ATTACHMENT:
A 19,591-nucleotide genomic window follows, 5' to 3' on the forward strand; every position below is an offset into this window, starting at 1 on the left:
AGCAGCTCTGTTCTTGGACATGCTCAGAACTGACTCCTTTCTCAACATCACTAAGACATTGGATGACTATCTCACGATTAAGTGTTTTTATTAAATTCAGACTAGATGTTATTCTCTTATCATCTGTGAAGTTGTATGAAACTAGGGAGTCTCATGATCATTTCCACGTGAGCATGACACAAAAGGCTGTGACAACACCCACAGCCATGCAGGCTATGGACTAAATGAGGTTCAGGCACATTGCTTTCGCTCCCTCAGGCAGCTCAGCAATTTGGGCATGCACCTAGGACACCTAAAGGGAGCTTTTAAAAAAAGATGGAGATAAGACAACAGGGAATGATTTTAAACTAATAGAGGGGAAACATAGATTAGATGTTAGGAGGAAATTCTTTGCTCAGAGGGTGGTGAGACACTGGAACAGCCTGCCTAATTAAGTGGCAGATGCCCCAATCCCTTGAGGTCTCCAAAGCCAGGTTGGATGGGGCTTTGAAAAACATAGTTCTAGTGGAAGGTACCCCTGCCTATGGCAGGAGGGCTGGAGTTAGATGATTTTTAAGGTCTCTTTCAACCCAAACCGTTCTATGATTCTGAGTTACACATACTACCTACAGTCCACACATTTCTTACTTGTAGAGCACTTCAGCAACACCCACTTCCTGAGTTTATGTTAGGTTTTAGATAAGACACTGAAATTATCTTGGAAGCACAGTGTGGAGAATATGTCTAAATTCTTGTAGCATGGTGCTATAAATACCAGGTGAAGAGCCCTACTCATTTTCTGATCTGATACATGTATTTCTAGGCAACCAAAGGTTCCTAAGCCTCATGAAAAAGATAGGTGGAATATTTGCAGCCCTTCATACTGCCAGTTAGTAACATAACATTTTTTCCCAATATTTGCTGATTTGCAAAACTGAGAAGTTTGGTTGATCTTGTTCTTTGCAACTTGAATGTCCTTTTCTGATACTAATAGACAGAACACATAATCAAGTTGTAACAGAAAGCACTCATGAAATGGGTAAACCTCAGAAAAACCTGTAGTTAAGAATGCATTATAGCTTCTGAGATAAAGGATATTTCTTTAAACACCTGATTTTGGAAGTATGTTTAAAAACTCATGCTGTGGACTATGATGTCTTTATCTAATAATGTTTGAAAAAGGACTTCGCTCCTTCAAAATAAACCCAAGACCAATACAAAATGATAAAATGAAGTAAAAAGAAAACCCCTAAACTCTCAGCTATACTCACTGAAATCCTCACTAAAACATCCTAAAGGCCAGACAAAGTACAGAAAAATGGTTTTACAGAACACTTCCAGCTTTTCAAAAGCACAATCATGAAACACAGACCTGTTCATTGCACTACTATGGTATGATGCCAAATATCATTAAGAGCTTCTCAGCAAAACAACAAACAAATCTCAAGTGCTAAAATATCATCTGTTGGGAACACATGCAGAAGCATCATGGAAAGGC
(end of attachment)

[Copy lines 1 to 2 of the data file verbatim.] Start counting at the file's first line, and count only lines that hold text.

A 19,591-nucleotide genomic window follows, 5' to 3' on the forward strand; every position below is an offset into this window, starting at 1 on the left:
AGCAGCTCTGTTCTTGGACATGCTCAGAACTGACTCCTTTCTCAACATCACTAAGACATTGGATGACTATCTCACGATTAAGTGTTTTTATTAAATTCAGACTAGATGTTATTCTCTTATCATCTGTGAAGTTGTATGAAACTAGGGAGTCTCATGATCATTTCCACGTGAGCATGACACAAAAGGCTGTGACAACACCCACAGCCATGCAGGCTATGGACTAAATGAGGTTCAGGCACATTGCTTTCGCTCCCTCAGGCAGCTCAGCAATTTGGGCATGCACCTAGGACACCTAAAGGGAGCTTTTAAAAAAAGATGGAGATAAGACAACAGGGAATGATTTTAAACTAATAGAGGGGAAACATAGATTAGATGTTAGGAGGAAATTCTTTGCTCAGAGGGTGGTGAGACACTGGAACAGCCTGCCTAATTAAGTGGCAGATGCCCCAATCCCTTGAGGTCTCCAAAGCCAGGTTGGATGGGGCTTTGAAAAACATAGTTCTAGTGGAAGGTACCCCTGCCTATGGCAGGAGGGCTGGAGTTAGATGATTTTTAAGGTCTCTTTCAACCCAAACCGTTCTATGATTCTGAGTTACACATACTACCTACAGTCCACACATTTCTTACTTGTAGAGCACTTCAGCAACACCCACTTCCTGAGTTTATGTTAGGTTTTAGATAAGACACTGAAATTATCTTGGAAGCACAGTGTGGAGAATATGTCTAAATTCTTGTAGCATGGTGCTATAAATACCAGGTGAAGAGCCCTACTCATTTTCTGATCTGATACATGTATTTCTAGGCAACCAAAGGTTCCTAAGCCTCATGAAAAAGATAGGTGGAATATTTGCAGCCCTTCATACTGCCAGTTAGTAACATAACATTTTTTCCCAATATTTGCTGATTTGCAAAACTGAGAAGTTTGGTTGATCTTGTTCTTTGCAACTTGAATGTCCTTTTCTGATACTAATAGACAGAACACATAATCAAGTTGTAACAGAAAGCACTCATGAAATGGGTAAACCTCAGAAAAACCTGTAGTTAAGAATGCATTATAGCTTCTGAGATAAAGGATATTTCTTTAAACACCTGATTTTGGAAGTATGTTTAAAAACTCATGCTGTGGACTATGATGTCTTTATCTAATAATGTTTGAAAAAGGACTTCGCTCCTTCAAAATAAACCCAAGACCAATACAAAATGATAAAATGAAGTAAAAAGAAAACCCCTAAACTCTCAGCTATACTCACTGAAATCCTCACTAAAACATCCTAAAGGCCAGACAAAGTACAGAAAAATGGTTTTACAGAACACTTCCAGCTTTTCAAAAGCACAATCATGAAACACAGACCTGTTCATTGCACTACTATGGTATGATGCCAAATATCATTAAGAGCTTCTCAGCAAAACAACAAACAAATCTCAAGTGCTAAAATATCATCTGTTGGGAACACATGCAGAAGCATCATGGAAAGGC